But nuance is not part of the absolutist’s mechanism of denial.  Instead, unwilling to embrace nuance, or perhaps unable, the absolutist turns the issue on its ear, painting the “other side” as extremist and uncompromising.  Popular examples of this technique abound, from the increasingly arcane objections to evolutionary theory, to denial of climate science, to deeper and harder problems like religious intolerance.

The Adirondack Park is itself a creation of compromise and nuance.  That is true of its evolution as well: the difference between a constitutional amendment to extend a town cemetery and an amendment to extend a mine is important and not trivial.  Absolutism is not helpful in these debates.

So next time you see “pristine wilderness” used as a wedge issue, think for a moment who the absolutists really are.

Photo: A post in the High Peaks on New Year’s Day.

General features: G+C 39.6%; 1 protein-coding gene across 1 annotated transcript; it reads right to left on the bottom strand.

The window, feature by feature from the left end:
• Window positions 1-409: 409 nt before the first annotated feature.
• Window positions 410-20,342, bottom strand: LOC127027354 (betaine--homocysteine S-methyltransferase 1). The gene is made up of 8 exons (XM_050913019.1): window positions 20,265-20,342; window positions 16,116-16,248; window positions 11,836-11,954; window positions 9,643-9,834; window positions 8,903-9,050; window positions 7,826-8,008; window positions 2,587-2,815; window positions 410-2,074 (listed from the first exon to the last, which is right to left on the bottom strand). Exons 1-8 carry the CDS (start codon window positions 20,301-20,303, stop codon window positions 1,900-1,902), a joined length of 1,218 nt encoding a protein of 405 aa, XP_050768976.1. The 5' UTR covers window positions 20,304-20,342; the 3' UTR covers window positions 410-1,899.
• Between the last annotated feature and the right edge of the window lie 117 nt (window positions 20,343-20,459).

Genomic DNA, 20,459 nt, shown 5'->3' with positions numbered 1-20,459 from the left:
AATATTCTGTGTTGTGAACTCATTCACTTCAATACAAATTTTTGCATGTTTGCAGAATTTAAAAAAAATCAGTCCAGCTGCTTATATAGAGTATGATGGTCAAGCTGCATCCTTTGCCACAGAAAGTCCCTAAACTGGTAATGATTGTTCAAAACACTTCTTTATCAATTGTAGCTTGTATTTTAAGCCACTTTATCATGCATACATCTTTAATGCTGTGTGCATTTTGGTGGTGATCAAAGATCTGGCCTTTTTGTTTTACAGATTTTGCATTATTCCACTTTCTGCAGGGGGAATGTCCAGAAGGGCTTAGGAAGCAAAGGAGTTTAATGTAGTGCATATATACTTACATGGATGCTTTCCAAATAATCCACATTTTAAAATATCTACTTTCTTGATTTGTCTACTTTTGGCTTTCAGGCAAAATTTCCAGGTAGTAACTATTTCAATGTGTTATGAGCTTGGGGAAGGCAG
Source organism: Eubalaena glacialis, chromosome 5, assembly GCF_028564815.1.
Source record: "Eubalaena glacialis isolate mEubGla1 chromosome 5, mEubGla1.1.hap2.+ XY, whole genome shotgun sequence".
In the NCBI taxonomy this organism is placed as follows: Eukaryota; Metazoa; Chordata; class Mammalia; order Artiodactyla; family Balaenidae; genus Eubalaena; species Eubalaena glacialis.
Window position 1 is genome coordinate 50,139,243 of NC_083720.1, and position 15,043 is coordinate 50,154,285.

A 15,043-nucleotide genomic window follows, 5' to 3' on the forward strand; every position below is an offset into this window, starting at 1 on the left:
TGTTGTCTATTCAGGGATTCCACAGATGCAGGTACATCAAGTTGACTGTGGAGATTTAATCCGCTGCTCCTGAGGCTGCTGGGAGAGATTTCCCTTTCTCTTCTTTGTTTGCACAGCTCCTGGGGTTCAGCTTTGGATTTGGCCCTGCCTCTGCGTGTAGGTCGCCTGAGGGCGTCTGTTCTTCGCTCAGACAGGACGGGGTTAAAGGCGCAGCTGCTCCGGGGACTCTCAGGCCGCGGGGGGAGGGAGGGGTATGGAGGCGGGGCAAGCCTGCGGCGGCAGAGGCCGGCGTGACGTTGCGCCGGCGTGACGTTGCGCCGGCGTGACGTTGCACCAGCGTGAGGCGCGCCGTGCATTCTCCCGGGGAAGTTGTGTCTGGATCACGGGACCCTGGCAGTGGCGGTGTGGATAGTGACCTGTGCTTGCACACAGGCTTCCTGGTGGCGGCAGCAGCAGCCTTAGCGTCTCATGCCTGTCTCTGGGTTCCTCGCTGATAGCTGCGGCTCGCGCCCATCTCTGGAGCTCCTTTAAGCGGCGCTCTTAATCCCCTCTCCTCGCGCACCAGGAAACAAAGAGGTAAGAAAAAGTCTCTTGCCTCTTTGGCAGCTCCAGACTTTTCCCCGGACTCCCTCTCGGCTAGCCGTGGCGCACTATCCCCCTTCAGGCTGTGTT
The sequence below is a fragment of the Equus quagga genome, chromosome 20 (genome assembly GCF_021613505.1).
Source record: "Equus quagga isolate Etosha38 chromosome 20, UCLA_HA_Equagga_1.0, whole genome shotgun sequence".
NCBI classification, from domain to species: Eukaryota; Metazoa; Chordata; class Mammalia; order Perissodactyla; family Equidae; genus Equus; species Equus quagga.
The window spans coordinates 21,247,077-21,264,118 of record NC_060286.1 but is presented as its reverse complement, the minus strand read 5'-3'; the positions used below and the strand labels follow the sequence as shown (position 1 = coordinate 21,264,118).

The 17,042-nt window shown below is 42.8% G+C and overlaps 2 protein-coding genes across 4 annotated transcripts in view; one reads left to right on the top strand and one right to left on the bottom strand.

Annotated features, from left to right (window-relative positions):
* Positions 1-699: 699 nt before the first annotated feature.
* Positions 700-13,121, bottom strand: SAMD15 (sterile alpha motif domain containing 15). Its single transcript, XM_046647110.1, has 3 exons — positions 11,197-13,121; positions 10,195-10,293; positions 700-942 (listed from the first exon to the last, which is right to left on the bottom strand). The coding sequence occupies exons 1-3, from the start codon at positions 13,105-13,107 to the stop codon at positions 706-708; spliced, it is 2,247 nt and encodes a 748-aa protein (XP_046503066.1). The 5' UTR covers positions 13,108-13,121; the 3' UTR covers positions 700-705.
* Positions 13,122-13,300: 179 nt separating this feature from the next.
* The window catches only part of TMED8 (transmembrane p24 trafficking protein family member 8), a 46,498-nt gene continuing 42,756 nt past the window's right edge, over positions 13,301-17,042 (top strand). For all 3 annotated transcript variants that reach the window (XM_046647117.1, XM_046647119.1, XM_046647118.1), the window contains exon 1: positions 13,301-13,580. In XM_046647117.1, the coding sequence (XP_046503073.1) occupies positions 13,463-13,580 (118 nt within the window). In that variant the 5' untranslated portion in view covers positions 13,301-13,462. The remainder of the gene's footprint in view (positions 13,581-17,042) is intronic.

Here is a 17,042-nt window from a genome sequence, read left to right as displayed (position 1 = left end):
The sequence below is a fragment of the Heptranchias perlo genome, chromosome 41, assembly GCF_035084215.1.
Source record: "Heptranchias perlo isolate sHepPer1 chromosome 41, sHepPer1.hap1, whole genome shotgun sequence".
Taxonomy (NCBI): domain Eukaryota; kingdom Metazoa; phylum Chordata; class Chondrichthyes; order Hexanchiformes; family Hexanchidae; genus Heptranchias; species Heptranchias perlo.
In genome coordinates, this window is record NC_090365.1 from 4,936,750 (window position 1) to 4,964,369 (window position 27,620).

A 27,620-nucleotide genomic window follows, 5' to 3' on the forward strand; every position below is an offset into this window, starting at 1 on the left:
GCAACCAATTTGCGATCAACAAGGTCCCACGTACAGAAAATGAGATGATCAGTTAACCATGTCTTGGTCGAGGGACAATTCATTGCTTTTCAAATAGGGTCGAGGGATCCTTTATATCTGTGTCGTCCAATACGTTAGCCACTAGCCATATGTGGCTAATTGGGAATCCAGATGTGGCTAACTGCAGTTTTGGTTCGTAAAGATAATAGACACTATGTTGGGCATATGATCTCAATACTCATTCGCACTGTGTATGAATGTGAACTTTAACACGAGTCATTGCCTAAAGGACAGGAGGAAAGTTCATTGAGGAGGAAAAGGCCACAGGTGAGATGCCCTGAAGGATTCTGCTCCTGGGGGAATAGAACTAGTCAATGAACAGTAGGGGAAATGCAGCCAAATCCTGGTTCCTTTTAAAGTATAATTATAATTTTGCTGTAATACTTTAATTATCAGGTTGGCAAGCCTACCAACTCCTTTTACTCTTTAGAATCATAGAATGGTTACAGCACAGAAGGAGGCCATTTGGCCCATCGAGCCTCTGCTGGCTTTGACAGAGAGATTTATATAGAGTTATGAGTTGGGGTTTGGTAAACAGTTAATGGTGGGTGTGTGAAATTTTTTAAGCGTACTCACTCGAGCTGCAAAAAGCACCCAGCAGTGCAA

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Pete Nelson

Pete Nelson is a teacher, writer, essayist and activist whose work has appeared in a variety of Adirondack publications, and regularly in the Adirondack Almanack since 2005. Pete is also a founder and current Coordinator of the Adirondack Diversity Advisory Council, which is working to make the Park more welcoming and inclusive.

When not writing or teaching mathematics at North Country Community College, Pete can be found in the back country, making music or even walking on stilts, which he and his wife Amy have done professionally throughout the United States for nearly two decades.

Pete is a proud resident of Keene, and along with Amy and his dog Henderson owns Lost Brook Tract, a forty-acre inholding deep in the High Peaks Wilderness.

16 Responses

  1. I agree that there is no such thing as pristine wilderness in the Adirondacks if you define it as zero impact from humans. Given that fact though I have a hard time understanding how anyone thinks that is a reason not to do all we can to protect what wild there is. Anything less is simply chipping away at what is left.

  2. Ryan Finnigan says:

    Pete – Thank you for articulating such a response. I wholeheartedly agree with the points that you make. You’ve done an excellent job articulating a view that I share, but am not be able to write in such an effective manner. Great post!

  3. Paul says:

    There are place with no impact from humans. But you won’t find them on public land.